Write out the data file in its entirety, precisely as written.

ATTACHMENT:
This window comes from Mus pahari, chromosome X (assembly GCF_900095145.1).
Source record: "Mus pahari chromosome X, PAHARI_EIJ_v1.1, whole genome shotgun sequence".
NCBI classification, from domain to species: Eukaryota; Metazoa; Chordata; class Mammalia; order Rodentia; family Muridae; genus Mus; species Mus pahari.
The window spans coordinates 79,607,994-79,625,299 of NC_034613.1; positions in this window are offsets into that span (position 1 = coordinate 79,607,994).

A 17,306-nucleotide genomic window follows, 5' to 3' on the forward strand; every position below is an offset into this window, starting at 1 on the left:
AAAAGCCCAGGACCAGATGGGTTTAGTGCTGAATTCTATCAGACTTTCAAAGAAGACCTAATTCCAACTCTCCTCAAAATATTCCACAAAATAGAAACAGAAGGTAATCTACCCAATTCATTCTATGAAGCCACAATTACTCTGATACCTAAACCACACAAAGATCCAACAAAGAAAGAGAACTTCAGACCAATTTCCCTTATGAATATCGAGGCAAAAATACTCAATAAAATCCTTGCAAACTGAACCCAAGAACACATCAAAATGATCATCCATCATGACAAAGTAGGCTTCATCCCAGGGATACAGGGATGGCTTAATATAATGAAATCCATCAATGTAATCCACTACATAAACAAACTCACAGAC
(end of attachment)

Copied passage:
This window comes from Mus pahari, chromosome X (assembly GCF_900095145.1).
Source record: "Mus pahari chromosome X, PAHARI_EIJ_v1.1, whole genome shotgun sequence".
NCBI classification, from domain to species: Eukaryota; Metazoa; Chordata; class Mammalia; order Rodentia; family Muridae; genus Mus; species Mus pahari.
The window spans coordinates 79,607,994-79,625,299 of NC_034613.1; positions in this window are offsets into that span (position 1 = coordinate 79,607,994).

A 17,306-nucleotide genomic window follows, 5' to 3' on the forward strand; every position below is an offset into this window, starting at 1 on the left:
AAAAGCCCAGGACCAGATGGGTTTAGTGCTGAATTCTATCAGACTTTCAAAGAAGACCTAATTCCAACTCTCCTCAAAATATTCCACAAAATAGAAACAGAAGGTAATCTACCCAATTCATTCTATGAAGCCACAATTACTCTGATACCTAAACCACACAAAGATCCAACAAAGAAAGAGAACTTCAGACCAATTTCCCTTATGAATATCGAGGCAAAAATACTCAATAAAATCCTTGCAAACTGAACCCAAGAACACATCAAAATGATCATCCATCATGACAAAGTAGGCTTCATCCCAGGGATACAGGGATGGCTTAATATAATGAAATCCATCAATGTAATCCACTACATAAACAAACTCACAGAC